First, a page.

In the not-so-distant future, after we have awakened from the nightmare we are going through, someone will propose the creation of a truth commission to inquire into the brazen killings that have attended the so-called “war on drugs.” Perhaps, while still in a daze, a chastened Filipino public would be seeking answers to troubling questions.
Not the least of these might be the following: How did we, as a people, react when hooded gunmen and police officers, taking their cue from the nation’s highest official, invaded our streets and neighborhoods, night after night, searching for drug suspects to kill or to take away? Did we cower in fear and silence while hiding in some dark corner, afraid to witness, or to record what was happening?
At what point did we lose our will to defend ourselves and our fellow citizens against unlawful intrusions into our homes, warrantless arrests, and brazen murders? What made us fearful, timid, passive, and indifferent in the face of this assault on our liberties? When did we begin to rationalize violence and the surrender of our hard-won freedoms and civil rights? How did the rest of our society — our political leaders, the guardians of our legal system, the mass media, civil society, our moral elders and religious pastors – react to these events? When did we stop counting the dead and start accepting the normalization of killing as a fact of life?
It is important for us — this “eyewitness generation” — to start pondering these questions even now, before we become completely numb, and complicit in a horrific crime that is being perpetrated on the Filipino people, particularly the poor and the powerless among them.
By now, we may have become used to a leadership style that, for want of a better term, I have labeled “Dutertismo” in previous columns. Political observers are hard-pressed to know whether Dutertismo is just a subtype of premodern autocracy, to which belong the local warlords, the Mafiosi, or the strongmen who deploy violence to intimidate their communities. Or, whether it represents something more worrisome and far more dangerous — a descent to a form of fascism, such as the world had seen in Hitler’s Germany or Mussolini’s Italy.
While “murderous brutality” is a trait that is common to both traditional tyranny and modern fascism, the crucial difference, writers on fascism remind us, is that fascism is driven by a mass movement. Fascism does not use violence merely to silence the population. Rather, it deploys violence precisely as a medium to mobilize and energize its followers. It seeks popular acclamation and active engagement in the streets, not passivity. Moreover, in simple dictatorships, real democracy has yet to take root. In fascism, democracy is declared a failure, and given up.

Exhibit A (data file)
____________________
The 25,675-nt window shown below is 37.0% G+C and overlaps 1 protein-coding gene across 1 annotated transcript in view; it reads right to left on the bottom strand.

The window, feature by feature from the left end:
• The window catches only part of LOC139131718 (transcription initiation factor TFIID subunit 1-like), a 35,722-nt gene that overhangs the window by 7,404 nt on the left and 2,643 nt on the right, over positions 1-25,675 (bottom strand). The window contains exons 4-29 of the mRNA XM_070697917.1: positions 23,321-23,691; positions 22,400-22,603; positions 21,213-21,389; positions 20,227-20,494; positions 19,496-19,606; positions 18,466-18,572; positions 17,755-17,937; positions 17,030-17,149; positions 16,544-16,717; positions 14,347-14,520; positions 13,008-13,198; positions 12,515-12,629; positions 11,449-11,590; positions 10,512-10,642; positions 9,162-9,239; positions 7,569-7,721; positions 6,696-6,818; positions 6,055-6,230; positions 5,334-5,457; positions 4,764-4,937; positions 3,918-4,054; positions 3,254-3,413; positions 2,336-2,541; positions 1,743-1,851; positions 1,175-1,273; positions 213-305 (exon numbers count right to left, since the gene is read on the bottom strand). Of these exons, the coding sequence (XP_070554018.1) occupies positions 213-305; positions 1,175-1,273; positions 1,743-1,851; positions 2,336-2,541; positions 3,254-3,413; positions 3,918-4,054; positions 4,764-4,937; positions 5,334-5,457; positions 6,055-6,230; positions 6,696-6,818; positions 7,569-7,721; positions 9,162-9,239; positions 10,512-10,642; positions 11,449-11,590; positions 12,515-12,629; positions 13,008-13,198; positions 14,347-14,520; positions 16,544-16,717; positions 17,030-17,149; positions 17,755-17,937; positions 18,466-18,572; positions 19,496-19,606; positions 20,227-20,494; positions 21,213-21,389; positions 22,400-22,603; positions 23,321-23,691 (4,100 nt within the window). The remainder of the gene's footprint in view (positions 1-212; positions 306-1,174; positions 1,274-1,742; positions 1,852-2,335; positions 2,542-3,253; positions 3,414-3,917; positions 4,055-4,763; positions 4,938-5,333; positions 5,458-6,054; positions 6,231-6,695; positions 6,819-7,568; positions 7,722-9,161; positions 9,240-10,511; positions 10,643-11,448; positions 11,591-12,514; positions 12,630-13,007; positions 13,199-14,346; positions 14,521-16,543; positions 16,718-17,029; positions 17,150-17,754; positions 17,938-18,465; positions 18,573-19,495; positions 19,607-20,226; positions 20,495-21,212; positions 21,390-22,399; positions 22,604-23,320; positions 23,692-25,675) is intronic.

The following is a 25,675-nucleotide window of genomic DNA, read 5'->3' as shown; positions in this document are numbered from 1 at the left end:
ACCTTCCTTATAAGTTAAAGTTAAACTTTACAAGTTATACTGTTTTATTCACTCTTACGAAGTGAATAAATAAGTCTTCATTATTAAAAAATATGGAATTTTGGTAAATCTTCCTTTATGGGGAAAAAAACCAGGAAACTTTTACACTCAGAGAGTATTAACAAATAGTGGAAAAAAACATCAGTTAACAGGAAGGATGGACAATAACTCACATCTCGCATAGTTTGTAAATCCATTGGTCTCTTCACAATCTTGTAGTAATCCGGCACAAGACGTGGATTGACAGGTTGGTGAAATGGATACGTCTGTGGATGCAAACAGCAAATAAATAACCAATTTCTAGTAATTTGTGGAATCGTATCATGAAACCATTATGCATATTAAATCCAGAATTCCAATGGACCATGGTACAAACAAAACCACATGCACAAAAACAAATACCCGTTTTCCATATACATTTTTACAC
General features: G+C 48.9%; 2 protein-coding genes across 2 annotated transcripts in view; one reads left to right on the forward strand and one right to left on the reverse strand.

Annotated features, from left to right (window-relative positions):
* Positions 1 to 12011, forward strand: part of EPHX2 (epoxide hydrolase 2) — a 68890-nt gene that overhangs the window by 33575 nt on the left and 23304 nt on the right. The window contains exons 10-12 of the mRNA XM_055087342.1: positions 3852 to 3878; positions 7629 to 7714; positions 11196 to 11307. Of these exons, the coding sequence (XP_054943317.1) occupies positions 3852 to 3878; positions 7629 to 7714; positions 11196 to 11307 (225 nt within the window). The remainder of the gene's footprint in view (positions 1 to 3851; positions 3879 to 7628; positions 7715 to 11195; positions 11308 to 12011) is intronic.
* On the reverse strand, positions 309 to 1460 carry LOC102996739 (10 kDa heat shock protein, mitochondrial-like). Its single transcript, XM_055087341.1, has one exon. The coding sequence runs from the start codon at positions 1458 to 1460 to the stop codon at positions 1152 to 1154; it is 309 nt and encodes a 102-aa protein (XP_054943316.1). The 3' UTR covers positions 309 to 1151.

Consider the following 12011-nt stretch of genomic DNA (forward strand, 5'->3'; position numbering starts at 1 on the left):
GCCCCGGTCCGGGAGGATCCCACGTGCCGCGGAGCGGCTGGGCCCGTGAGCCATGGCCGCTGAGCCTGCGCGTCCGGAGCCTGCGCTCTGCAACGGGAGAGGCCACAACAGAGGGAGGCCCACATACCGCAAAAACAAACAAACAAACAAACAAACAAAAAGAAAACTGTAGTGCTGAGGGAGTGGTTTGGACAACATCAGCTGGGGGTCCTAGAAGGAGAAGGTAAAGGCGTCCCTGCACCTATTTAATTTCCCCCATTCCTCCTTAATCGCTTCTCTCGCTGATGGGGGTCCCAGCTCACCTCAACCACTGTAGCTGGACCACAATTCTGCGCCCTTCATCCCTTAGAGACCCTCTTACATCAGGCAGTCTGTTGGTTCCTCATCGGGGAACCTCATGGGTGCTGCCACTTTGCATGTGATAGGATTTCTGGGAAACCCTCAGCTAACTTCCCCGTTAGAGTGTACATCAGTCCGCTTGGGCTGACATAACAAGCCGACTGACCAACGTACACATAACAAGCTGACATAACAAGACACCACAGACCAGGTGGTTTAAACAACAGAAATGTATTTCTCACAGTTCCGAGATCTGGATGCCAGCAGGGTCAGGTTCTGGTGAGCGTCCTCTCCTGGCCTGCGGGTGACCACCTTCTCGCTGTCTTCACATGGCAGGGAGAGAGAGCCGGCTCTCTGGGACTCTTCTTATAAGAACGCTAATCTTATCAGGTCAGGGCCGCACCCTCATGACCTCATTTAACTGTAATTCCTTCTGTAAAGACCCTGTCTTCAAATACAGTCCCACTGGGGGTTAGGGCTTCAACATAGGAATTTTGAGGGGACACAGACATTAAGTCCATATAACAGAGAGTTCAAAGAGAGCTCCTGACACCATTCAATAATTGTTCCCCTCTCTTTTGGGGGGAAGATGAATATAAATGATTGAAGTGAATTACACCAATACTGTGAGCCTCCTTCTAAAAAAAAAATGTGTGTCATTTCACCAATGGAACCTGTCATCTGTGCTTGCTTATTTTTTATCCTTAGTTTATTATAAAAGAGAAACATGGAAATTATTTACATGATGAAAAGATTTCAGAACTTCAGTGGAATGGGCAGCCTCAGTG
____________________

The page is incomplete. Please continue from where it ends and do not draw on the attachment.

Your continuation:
These are historical characterizations, however, that do not always accurately capture emerging realities in the world. In this age of complexity, there’s nothing to stop a traditional strongman from catalyzing the formation of a popular fascist movement. This attempt may or may not succeed. To ascertain where we are headed, we should observe ourselves and the shifts in public consciousness, as much as we continue to keep an eye on Mr. Duterte and what he does.
From the basic reading I have done on the subject, I have culled 10 indicators of a mindset that is hospitable to fascism:
- The demonization of an imagined enemy. Not being human, the enemy is deemed not entitled to any rights or the respect appropriate to a human being. Such was the attitude cultivated by the Nazis toward the Jews and Communists in Germany. Such is the way some of our officials talk about drug addicts and pushers in our midst.
- The belief that the liberal state, with its democratic institutions and legal processes, is ill-equipped to deal with the urgent threat posed by the enemy. In our country, that threat is known as the the narco state.
- The perception that only a ruthless leader who does not hesitate to kill can effectively stop the enemy.
- The belief that ordinary citizens need not fear falling victim to state violence because it is reserved only for the enemies of the state.
- The belief that if ordinary people cannot be part of the solution, they should strive not to be part of the problem. In short, they should let the government do what it must do. To protest against its efforts is to coddle the enemy.
- The belief that the threat posed by the enemy lies at the heart of the country’s basic problems — poverty, corruption, crime, and underdevelopment. Therefore, getting rid of the enemy is the first step toward the comprehensive cleansing of society.
- The belief in the capacity of every society to purify and regenerate itself by a willful act that involves the violent elimination of destructive parasites.
- The belief in violence as a harsh necessity, and in the efficacy of final solutions as represented by massive bloodletting.
- The belief that existing institutions and other centers of power and influence must give way to the vision of the leader, instead of checking it.
- The belief that national unity is obligatory, and that the only choice we face today is that between a dictatorship and a narco state.
Is our current thinking beginning to resemble any of these? If it is, we should not have to wait for a future truth commission to call us to account for what we did or failed to do. There’s still time to rethink our views.